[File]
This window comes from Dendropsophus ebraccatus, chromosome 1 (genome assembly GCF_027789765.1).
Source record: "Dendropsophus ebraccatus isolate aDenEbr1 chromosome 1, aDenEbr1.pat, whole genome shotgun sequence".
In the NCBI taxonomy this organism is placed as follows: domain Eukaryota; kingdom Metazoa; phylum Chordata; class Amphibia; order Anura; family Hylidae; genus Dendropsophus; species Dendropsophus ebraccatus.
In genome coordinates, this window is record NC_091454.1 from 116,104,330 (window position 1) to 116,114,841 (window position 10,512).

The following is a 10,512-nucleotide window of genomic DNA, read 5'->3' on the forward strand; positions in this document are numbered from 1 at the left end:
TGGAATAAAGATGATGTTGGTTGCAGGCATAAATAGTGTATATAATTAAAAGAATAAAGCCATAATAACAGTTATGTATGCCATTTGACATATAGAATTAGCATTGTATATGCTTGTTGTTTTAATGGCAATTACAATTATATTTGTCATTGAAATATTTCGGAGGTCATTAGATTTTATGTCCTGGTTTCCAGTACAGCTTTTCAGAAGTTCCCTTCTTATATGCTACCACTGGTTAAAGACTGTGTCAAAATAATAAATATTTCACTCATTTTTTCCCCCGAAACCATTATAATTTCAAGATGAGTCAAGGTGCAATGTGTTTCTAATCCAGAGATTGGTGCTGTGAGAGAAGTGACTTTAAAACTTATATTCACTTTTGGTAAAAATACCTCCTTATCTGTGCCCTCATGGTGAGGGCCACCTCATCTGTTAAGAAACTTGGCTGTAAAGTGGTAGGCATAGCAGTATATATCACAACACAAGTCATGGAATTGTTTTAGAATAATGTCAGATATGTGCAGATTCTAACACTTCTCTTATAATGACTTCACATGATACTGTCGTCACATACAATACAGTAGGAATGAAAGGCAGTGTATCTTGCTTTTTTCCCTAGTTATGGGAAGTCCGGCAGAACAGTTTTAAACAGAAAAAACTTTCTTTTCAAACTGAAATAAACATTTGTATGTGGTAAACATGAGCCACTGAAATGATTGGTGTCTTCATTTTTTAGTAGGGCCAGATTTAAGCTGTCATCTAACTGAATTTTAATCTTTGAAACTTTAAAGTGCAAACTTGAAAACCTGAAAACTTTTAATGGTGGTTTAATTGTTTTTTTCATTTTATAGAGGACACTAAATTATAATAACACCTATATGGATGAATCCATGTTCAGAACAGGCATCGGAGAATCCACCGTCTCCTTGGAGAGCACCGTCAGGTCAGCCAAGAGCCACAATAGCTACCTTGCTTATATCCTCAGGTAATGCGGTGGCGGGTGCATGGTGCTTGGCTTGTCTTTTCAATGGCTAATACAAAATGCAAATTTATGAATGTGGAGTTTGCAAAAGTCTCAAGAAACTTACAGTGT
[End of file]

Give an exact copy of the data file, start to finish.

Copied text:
This window comes from Dendropsophus ebraccatus, chromosome 1 (genome assembly GCF_027789765.1).
Source record: "Dendropsophus ebraccatus isolate aDenEbr1 chromosome 1, aDenEbr1.pat, whole genome shotgun sequence".
In the NCBI taxonomy this organism is placed as follows: domain Eukaryota; kingdom Metazoa; phylum Chordata; class Amphibia; order Anura; family Hylidae; genus Dendropsophus; species Dendropsophus ebraccatus.
In genome coordinates, this window is record NC_091454.1 from 116,104,330 (window position 1) to 116,114,841 (window position 10,512).

The following is a 10,512-nucleotide window of genomic DNA, read 5'->3' on the forward strand; positions in this document are numbered from 1 at the left end:
TGGAATAAAGATGATGTTGGTTGCAGGCATAAATAGTGTATATAATTAAAAGAATAAAGCCATAATAACAGTTATGTATGCCATTTGACATATAGAATTAGCATTGTATATGCTTGTTGTTTTAATGGCAATTACAATTATATTTGTCATTGAAATATTTCGGAGGTCATTAGATTTTATGTCCTGGTTTCCAGTACAGCTTTTCAGAAGTTCCCTTCTTATATGCTACCACTGGTTAAAGACTGTGTCAAAATAATAAATATTTCACTCATTTTTTCCCCCGAAACCATTATAATTTCAAGATGAGTCAAGGTGCAATGTGTTTCTAATCCAGAGATTGGTGCTGTGAGAGAAGTGACTTTAAAACTTATATTCACTTTTGGTAAAAATACCTCCTTATCTGTGCCCTCATGGTGAGGGCCACCTCATCTGTTAAGAAACTTGGCTGTAAAGTGGTAGGCATAGCAGTATATATCACAACACAAGTCATGGAATTGTTTTAGAATAATGTCAGATATGTGCAGATTCTAACACTTCTCTTATAATGACTTCACATGATACTGTCGTCACATACAATACAGTAGGAATGAAAGGCAGTGTATCTTGCTTTTTTCCCTAGTTATGGGAAGTCCGGCAGAACAGTTTTAAACAGAAAAAACTTTCTTTTCAAACTGAAATAAACATTTGTATGTGGTAAACATGAGCCACTGAAATGATTGGTGTCTTCATTTTTTAGTAGGGCCAGATTTAAGCTGTCATCTAACTGAATTTTAATCTTTGAAACTTTAAAGTGCAAACTTGAAAACCTGAAAACTTTTAATGGTGGTTTAATTGTTTTTTTCATTTTATAGAGGACACTAAATTATAATAACACCTATATGGATGAATCCATGTTCAGAACAGGCATCGGAGAATCCACCGTCTCCTTGGAGAGCACCGTCAGGTCAGCCAAGAGCCACAATAGCTACCTTGCTTATATCCTCAGGTAATGCGGTGGCGGGTGCATGGTGCTTGGCTTGTCTTTTCAATGGCTAATACAAAATGCAAATTTATGAATGTGGAGTTTGCAAAAGTCTCAAGAAACTTACAGTGT